Grazina Berry from Aplastic Anaemia Trust argues that young patients diagnosed with aplastic anaemia (AA) and other rare bone marrow failures need more help and support

Life with a rare illness is tough. It is even harder when you’re a child, an adolescent or a young person trying to get to grips with growing up and finding your place in the world. A rare illness like aplastic anaemia (AA) turns people’s lives upside down.

“I felt we were entering unknown territory and all the doctors kept telling me was that it was something they had never seen in their whole career.” (Mum of a 14-year old aplastic anaemia patient).

It is an ultra-rare illness of the immune system, whereby the bone marrow fails, wiping out stem cells, thus halting the production of vital red, white blood cells and platelets. This affects people’s ability to function – they may bleed simultaneously, bruise, attract life-threatening infections and be haunted by extreme fatigue. Treatment will be prolonged, costly and with severe side effects in a lot of patients. The only curative treatment currently is a stem cell transplant; however, this will not be a suitable treatment option for a large proportion of patients.

Aplastic anaemia will affect around 100-150 people annually in England, making it an extremely rare disease. It can affect anyone of any age and gender, but it peaks in the most vulnerable – 0-22-year-olds and the elderly (60+).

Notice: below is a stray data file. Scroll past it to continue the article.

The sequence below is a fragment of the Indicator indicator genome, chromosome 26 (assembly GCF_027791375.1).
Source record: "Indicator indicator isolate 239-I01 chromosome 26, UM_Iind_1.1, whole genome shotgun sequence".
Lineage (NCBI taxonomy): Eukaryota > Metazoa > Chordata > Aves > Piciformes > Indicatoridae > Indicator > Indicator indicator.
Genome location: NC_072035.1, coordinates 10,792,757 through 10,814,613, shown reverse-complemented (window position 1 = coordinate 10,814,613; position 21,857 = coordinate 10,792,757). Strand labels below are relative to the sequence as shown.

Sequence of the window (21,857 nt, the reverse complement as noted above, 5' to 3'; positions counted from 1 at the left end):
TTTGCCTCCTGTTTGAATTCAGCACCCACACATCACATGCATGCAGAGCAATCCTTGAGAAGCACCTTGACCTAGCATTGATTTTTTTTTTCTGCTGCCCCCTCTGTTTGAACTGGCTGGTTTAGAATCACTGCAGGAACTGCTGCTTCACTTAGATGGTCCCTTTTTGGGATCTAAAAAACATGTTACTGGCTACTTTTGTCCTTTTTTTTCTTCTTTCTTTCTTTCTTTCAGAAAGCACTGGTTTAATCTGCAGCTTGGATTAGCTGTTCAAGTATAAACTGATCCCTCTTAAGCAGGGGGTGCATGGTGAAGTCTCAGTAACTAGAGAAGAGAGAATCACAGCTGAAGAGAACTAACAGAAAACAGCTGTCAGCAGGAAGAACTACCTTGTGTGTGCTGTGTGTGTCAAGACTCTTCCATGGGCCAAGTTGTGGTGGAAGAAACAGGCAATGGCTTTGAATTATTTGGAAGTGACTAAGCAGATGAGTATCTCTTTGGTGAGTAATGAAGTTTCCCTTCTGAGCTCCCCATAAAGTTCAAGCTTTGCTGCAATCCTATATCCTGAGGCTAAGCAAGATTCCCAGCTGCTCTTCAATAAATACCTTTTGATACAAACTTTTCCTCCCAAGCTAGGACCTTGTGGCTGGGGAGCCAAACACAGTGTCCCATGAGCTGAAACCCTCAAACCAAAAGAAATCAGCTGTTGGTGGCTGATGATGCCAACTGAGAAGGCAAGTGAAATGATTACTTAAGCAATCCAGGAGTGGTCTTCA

It is estimated that inherited and acquired rare bone marrow failures will affect between 30-50 children and young people across England every year. Treatment is closely similar to that of patients suffering from cancer. Once a diagnosis is established (and even this can take a long time) treatment is lengthy, costly, extremely isolating and entails multiple blood transfusions, chemotherapy in preparation for a bone marrow transplant if a direct match bone marrow donor is found. Patients and their families may need to travel frequently and great distances to access specialist treatment that is often not available locally due to the nature of the rare disease. The level, quality and access to co-ordinated support currently available to a young cancer patient is not available to a child suffering from aplastic anaemia. Yet the effects of the disease can be equally devastating.

The impact on young patients’ mental health is also significant. The lack of available support and information can lead to anxiety, in some cases, post-traumatic stress disorder, undue worry and concern, feelings of exclusion and can add to the already significant emotional trauma experienced by everyone affected. Young patients, whilst undergoing intensive treatment, will miss school, sometimes for an entire year. This can have an additional traumatic effect of missing out informing those key relationships and friendships in the formative years.

The Aplastic Anaemia Trust is passionate about addressing this inequality across all local communities, in which the young patients live and is working hard, alongside patients and their families, to secure the necessary funds.

This is an area of support where there’s no government funding available and the not-for-profit sector and charities like ours exist to plug the gap.

Encouragingly, The UK Strategy for Rare Diseases published in 2013 now has an implementation plan for England, published in February 2018. Let’s hope all commitments outlined across five areas of empowering those affected by rare diseases, identifying and preventing rare diseases, diagnosis and early intervention, coordination of care and the role of research are met.


Grazina Berry


Aplastic Anaemia Trust

Tel: +44 (0)7748 186 858


Please enter your comment!
Please enter your name here